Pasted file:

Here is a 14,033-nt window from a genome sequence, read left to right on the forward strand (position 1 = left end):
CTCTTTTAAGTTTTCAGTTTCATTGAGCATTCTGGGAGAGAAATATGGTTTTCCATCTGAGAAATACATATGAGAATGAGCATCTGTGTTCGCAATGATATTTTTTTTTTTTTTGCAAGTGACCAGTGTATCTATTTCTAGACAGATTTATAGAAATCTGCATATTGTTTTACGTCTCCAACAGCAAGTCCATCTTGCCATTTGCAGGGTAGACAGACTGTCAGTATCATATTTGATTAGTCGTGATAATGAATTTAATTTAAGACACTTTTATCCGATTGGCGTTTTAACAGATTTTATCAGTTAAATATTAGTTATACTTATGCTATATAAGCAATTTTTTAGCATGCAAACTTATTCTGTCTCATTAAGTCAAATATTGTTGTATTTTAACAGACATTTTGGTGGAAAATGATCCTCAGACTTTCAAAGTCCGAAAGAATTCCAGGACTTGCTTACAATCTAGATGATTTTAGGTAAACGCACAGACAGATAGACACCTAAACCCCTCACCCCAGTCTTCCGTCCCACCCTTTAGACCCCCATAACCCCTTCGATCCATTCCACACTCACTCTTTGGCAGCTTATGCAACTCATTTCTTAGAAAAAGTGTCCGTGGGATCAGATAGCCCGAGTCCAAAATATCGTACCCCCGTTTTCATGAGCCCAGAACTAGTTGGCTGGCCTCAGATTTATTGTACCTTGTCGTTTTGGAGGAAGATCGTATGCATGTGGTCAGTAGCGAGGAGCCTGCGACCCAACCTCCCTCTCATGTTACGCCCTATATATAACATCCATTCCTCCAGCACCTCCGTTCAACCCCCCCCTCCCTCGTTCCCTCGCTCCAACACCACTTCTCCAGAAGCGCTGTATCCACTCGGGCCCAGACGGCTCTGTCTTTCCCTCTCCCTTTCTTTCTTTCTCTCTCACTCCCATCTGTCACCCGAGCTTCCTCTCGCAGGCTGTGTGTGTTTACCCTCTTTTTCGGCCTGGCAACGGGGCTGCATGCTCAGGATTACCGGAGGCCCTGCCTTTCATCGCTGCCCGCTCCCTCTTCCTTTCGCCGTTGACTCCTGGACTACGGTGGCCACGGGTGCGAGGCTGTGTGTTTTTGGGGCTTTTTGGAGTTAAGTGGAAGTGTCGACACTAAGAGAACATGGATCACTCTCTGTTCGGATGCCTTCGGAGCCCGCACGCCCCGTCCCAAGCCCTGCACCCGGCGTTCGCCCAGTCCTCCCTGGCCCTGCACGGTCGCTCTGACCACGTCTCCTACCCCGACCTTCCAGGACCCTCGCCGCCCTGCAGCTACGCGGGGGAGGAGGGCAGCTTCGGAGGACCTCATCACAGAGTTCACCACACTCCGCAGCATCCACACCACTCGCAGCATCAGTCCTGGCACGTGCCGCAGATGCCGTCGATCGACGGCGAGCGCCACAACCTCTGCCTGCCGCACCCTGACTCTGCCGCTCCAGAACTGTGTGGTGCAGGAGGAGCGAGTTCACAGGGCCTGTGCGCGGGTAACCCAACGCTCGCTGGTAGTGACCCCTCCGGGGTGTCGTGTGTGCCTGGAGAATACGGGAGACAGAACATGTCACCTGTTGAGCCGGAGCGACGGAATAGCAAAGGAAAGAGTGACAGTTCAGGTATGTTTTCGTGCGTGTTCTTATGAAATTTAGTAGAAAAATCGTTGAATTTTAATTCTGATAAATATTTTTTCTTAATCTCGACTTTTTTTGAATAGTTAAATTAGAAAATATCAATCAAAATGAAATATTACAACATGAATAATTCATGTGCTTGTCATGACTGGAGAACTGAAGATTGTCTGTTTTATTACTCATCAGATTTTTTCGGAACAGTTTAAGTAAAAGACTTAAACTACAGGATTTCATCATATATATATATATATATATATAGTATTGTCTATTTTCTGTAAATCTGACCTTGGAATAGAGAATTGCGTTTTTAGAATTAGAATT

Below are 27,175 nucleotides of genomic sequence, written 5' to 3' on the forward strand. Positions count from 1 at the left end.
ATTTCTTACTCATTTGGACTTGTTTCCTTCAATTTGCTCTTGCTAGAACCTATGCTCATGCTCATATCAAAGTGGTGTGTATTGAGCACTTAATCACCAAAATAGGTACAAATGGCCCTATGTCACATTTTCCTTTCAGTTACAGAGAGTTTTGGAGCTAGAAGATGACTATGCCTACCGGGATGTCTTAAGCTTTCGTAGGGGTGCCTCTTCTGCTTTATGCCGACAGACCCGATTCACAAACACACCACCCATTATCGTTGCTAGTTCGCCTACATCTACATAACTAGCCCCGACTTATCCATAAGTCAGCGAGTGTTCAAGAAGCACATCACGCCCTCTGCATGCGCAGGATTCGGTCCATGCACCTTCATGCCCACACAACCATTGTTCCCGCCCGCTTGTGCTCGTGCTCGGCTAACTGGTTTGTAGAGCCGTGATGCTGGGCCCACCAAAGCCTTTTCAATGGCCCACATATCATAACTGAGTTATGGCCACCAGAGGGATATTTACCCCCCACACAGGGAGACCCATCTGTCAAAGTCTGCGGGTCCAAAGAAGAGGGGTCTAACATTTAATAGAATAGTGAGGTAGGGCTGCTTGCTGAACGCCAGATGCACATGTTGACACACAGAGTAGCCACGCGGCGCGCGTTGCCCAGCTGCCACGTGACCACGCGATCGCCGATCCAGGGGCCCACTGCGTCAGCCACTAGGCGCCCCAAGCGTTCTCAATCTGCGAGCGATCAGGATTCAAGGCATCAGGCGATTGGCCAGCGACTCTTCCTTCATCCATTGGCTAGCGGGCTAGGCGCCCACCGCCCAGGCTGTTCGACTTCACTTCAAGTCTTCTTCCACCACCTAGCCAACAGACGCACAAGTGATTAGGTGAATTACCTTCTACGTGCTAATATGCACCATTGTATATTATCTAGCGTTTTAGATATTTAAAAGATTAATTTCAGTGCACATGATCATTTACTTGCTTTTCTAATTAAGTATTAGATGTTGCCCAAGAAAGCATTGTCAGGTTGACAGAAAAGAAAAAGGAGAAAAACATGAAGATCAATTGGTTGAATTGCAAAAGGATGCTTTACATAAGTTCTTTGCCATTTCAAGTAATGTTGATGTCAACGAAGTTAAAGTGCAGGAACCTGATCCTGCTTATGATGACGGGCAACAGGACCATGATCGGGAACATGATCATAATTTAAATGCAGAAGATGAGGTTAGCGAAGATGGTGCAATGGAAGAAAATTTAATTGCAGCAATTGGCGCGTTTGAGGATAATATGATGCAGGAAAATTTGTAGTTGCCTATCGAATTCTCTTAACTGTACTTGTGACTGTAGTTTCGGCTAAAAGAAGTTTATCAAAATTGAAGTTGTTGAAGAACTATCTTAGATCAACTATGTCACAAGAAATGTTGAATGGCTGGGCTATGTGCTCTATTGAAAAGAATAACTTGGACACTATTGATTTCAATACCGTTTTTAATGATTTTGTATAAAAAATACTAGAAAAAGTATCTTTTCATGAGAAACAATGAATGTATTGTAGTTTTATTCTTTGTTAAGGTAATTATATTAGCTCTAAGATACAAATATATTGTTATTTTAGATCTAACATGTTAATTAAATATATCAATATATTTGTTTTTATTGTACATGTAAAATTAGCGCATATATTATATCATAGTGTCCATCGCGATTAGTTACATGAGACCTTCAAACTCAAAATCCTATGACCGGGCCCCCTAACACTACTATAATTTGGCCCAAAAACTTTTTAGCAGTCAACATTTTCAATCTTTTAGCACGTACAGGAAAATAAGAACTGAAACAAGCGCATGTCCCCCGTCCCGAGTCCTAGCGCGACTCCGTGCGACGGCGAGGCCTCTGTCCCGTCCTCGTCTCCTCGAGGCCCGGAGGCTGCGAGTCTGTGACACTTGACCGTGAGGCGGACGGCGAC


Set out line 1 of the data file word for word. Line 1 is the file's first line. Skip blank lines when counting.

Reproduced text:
Here is a 14,033-nt window from a genome sequence, read left to right on the forward strand (position 1 = left end):